Attendes should bring a laptop to the training session. To sign-up for this workshop please login and add this to your CALIcon18 schedule.

Speakers
avatar for Jessica Frank

Jessica Frank

A2J Author Project Manager, CALI
Jessica Frank is the A2J Author Project Manager for the Center for Computer-Assisted Legal Instruction (CALI). She oversees the development team for A2J Author and provides community outreach, technical support, and training resources to the automated document development community... Read More →


Thursday June 7, 2018 1:30pm - 4:00pm
N100C

2:30pm

Break 2
Break 2 6/7/18 2:30 - 3:00

Thursday June 7, 2018 2:30pm - 3:00pm
American University Washington College of Law 4300 Nebraska Ave NW, Washington, DC 20016, USA

3:00pm

Sources of American Law - An Introduction to Legal Research: Adopting an eLangdell Book as a Coursebook
Law librarians from UNT Dallas College of Law and Georgia State University College of Law will discuss their experience developing the first-year research curriculum and a similar class for an LLM in American law program using Beau Steenken and Tina Brooks' textbook, along with its generous creative commons license, Sources of American Law - An Introduction to Legal Research. The book is a CALI eLangdell Press publication now in its third edition. It is freely available in several downloadable formats for various platforms as well as an affordable print-and-bind-on-demand service. They will discuss factors that led to the book's adoption and their takeaways transitioning away from a more traditional legal research text. For example, one benefit is the ability to take advantage of the creative commons license to rewrite exercises for their jurisdiction. Also important is the interplay between the contents of the book and the promotion of related CALI Lessons. In addition to their feedback, presenters will share commentary from current and former students.
This program is for law librarians and professors who are interested in teaching using eLangdell publications and how these materials can be adapted to different teaching methods.  

Speakers
MB

Margaret Butler

Associate Director for Public Services, GSU College of Law Library
Meg loves working in the law library where she encourages her colleagues to provide the best service possible to the students who seek assistance. The library provides services including study room reservation, circulation and reference, interlibrary loan, and document delivery.
EH

Edward Hart

Assistant Dean for Law Libraries, UNT Dallas College of Law


Thursday June 7, 2018 3:00pm - 4:00pm
Y402

3:00pm

Lessons in Engagement from Game Designers
A few years ago, "gamification" was the Next Big Thing in everything, borrowing the incentive systems from games - scores, achievements, and levels - to engage students, customers, and employees. However, those incentive systems are not the only ways that games engage their players: Games rely on countless techniques to appeal to their players and engage them in play. Just like the obvious incentive systems that gamification taps into, we can use these methods to engage students, faculty, and administrators, and encourage them to take a more active role in their education, use of technology, and implementation of policy. This program will tap into some specific lessons game designers have learned from their experiences in how to engage with their players, and how to apply those lessons to legal education.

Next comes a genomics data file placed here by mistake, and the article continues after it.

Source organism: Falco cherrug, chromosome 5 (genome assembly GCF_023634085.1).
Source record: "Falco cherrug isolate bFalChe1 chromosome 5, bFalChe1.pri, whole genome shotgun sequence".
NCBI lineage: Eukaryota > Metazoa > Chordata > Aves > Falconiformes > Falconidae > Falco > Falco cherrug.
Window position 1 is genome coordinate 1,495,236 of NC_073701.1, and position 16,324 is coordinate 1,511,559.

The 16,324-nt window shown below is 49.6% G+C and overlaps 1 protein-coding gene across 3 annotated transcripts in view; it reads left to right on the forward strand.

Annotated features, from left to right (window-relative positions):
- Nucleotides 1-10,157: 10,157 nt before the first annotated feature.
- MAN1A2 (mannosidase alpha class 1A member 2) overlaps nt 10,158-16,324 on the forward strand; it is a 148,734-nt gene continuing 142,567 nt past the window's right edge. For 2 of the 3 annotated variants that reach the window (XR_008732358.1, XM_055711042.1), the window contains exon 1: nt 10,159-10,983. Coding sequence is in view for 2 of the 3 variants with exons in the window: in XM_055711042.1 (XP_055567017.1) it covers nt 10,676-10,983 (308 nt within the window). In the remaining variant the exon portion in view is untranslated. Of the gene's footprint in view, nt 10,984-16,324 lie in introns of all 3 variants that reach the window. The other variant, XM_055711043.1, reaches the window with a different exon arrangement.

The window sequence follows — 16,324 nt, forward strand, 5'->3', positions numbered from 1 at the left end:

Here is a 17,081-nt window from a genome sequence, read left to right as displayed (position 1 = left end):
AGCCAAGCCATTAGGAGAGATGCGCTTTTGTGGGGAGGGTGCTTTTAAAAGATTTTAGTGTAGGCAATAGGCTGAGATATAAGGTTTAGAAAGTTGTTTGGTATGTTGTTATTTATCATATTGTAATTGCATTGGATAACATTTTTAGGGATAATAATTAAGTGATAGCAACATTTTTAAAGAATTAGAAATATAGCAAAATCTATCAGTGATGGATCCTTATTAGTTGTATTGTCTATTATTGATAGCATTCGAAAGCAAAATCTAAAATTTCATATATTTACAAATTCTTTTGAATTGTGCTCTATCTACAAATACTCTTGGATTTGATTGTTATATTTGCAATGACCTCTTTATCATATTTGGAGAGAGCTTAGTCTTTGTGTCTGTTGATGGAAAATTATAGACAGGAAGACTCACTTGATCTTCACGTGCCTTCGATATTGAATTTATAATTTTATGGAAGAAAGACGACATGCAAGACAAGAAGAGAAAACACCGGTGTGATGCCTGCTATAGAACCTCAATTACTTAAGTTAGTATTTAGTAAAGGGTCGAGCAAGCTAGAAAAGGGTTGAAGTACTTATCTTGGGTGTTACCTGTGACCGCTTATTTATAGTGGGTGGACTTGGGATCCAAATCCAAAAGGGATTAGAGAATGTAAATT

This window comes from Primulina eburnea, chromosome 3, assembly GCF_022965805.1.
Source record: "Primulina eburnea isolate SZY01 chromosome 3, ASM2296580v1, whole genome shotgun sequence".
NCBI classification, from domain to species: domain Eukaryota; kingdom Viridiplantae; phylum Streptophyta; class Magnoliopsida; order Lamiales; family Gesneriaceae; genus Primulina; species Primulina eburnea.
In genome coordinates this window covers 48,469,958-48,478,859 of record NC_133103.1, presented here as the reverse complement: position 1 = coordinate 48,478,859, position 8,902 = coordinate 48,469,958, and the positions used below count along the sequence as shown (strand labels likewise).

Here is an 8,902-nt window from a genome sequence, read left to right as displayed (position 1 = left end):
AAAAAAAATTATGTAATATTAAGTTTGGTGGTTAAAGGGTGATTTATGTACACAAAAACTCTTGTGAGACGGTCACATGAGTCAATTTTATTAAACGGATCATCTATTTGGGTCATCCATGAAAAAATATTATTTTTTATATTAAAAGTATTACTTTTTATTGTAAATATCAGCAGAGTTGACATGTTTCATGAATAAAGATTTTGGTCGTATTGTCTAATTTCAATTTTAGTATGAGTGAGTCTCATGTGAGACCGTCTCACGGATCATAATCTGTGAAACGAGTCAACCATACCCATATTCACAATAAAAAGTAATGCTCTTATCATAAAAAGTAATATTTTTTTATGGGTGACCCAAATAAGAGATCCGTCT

Speakers
JP

Joshua Pluta

Director of Research and Instructional Services, UMKC Law Library


Thursday June 7, 2018 3:00pm - 4:00pm
Y116

3:00pm

Word Styles and Document Automation: Making documents more efficient in the practice of law
Technology has changed the practice of law and, increasingly, is creating new job opportunities for enterprising lawyers. Many practitioners and law students, though, do not unlock the true power of Microsoft Word. Instead, we treat it as a text-based word processor. This talk will expose attorneys, law students and those teaching law students to working with Word styles and taking advantage of document automation, navigation and assembly.   Law students can use Word styles in their resumes to give their job searches flexibility. The North Carolina Supreme Court recently released new rules for styling briefs and other court documents.   Learn how using templates already built into Word can ease these types of transitions and help automate document output.
After this session you will:
  • Understand the importance of Styles
  • Understand the difference between Paragraph, Character and Linked Styles
  • Create, Modify and Locate your Own Styles
  • Understand Where Styles Are Stored
  • Understand how to use Styles with court rules and resumes
  • Understand how to automatically create a Table of Authorities
 

Speakers
avatar for Stacey Rowland

Stacey Rowland

Clinical Assistant Professor of Law, Assistant Director for Collection & Technology Services, University of North Carolina - Chapel Hill, Kathrine R. Everett Law Library
Stacey Rowland came to UNC as the Reference & Digital Communications Librarian in 2015. Her IT expertise, including systems, web design, and network trouble shooting led to the expansion of her role as the IT Services Librarian and then to her current position as the Assistant Director... Read More →